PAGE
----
On August 8th, an experimental nuclear device exploded at a military test facility in Nyonoksa, Russia. Thirty kilometers away, radiation levels in the city of Severodvinsk reportedly peaked at twenty times normal levels for the span of a few hours. Rumors began circulating about the severity of the event, and conflicting reports regarding forced evacuations of residents from nearby villages had some media outlets drawing comparisons with the Soviet Union’s handling of the Chernobyl disaster.
Today, there remain more questions than answers surrounding what happened at the Nyonoksa facility. It’s still unclear how many people were killed or injured in the explosion, or what the next steps are for the Russian government in terms of environmental cleanup at the coastal site. The exceptionally vague explanation given by state nuclear agency Rosatom saying that the explosion “occurred during the period of work related to the engineering and technical support of isotopic power sources in a liquid propulsion system”, has done little to assuage concerns.
The consensus of global intelligence agencies is that the test was likely part of Russia’s program to develop the 9M730 Burevestnik nuclear-powered cruise missile. Better known by its NATO designation SSC-X-9 Skyfall, the missile is said to offer virtually unlimited flight range and endurance. In theory the missile could remain airborne indefinitely, ready to divert to its intended target at a moment’s notice. An effectively unlimited range also means it could take whatever unpredictable or circuitous route necessary to best avoid the air defenses of the target nation. All while traveling at near-hypersonic speeds that make interception exceptionally difficult.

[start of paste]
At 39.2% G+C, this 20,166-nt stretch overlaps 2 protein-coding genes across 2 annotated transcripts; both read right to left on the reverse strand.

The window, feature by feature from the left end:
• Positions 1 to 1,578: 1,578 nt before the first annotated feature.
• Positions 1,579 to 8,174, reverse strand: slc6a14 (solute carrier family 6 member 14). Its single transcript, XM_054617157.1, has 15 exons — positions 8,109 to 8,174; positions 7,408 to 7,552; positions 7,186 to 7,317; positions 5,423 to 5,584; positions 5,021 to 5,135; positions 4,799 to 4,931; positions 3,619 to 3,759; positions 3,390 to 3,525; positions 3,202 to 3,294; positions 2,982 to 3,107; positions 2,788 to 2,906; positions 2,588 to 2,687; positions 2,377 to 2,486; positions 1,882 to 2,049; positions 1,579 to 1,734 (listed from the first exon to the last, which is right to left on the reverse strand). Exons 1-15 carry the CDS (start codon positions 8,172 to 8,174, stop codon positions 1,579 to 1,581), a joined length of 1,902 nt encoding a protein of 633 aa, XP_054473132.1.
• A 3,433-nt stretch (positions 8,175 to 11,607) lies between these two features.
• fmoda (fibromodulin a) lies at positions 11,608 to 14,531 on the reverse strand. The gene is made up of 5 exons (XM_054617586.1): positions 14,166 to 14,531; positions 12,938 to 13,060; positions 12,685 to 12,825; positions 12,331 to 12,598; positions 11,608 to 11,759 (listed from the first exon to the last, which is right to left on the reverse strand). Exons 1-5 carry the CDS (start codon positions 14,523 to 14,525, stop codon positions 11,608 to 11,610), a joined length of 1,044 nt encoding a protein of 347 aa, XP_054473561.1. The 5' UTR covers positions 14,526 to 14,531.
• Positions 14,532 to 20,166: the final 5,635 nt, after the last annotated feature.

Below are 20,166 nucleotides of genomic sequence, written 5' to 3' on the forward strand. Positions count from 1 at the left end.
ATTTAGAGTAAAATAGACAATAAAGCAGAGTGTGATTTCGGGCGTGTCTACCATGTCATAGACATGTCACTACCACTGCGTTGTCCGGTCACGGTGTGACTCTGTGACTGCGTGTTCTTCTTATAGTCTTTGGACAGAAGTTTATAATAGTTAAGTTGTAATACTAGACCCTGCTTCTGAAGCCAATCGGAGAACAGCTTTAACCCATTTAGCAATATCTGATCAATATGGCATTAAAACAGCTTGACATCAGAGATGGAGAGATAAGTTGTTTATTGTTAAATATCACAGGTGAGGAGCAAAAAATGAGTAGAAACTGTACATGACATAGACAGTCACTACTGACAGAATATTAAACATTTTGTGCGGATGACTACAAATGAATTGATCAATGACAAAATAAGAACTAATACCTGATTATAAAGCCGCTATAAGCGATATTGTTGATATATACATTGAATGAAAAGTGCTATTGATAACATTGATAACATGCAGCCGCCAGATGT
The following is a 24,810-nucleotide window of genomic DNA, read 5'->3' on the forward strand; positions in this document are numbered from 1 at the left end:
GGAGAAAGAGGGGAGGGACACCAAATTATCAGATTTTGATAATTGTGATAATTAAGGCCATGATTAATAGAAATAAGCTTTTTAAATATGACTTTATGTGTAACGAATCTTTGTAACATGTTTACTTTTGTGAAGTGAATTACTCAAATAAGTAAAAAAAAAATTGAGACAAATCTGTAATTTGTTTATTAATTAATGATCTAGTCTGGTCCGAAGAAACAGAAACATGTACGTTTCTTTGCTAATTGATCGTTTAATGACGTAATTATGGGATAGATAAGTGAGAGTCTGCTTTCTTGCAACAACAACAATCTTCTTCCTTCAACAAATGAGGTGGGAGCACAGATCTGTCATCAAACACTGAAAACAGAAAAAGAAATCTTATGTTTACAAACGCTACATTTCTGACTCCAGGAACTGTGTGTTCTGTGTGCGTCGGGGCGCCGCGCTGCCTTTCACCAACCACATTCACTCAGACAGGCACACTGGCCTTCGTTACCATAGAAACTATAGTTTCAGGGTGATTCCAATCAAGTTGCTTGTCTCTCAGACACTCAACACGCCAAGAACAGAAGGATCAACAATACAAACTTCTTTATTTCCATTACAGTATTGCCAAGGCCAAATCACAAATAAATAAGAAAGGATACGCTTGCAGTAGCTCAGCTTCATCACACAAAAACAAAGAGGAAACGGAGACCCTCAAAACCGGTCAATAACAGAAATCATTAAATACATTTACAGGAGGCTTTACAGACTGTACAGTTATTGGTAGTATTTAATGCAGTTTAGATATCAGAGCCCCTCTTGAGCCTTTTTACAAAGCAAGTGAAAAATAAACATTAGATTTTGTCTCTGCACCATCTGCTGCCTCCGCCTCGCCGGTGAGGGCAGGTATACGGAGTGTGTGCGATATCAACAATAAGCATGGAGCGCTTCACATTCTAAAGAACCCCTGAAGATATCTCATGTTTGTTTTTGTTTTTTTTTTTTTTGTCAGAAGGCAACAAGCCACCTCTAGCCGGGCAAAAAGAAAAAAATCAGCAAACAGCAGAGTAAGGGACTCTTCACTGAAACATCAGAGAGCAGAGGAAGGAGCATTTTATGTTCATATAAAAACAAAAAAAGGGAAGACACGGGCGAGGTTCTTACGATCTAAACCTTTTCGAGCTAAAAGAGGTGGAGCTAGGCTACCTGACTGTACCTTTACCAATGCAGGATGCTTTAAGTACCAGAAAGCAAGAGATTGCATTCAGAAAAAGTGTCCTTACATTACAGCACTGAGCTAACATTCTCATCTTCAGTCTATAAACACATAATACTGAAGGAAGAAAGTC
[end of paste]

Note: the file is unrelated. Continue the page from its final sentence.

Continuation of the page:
Such incredible claims might sound like saber rattling, or perhaps even something out of science fiction. But in reality, the basic technology for a nuclear-powered missile was developed and successfully tested nearly sixty years ago. Let’s take a look at this relic of the Cold War, and find out how Russia may be working to resolve some of the issues that lead to it being abandoned. Continue reading “Echos Of The Cold War: Nuclear-Powered Missiles Have Been Tried Before”
When snow covers the landscape outside, you do your best to preserve the heat inside. [Tom] came up with a smart design for a solder fume extractor that includes a heat recovery ventilator. He created a housing which contains input and output sections. A fan is used to bring in outside air, passing it through a heat exchanger made of alternating panels of coroplast. (See diagrams of his setup after the break) This is really a simple design, and could be built in a couple of hours.
A little digging turns up some good information on making a heat exchanger like this one. [Tom] doesn’t mention the indoor temperature, so it’s difficult to calculate the efficiency he’s getting out of it. Apparently they can attain up to 70% heat transfer, depending on the size of the heat exchanger.
In the video, [Tom] mentions some obvious improvements that could be made, including more efficient fans, and a better housing that allows the core to be removed for cleaning. Still, this is a simple setup that provides a good proof of concept. Perhaps we’ll get to see a more permanent installation from [Tom] in the future.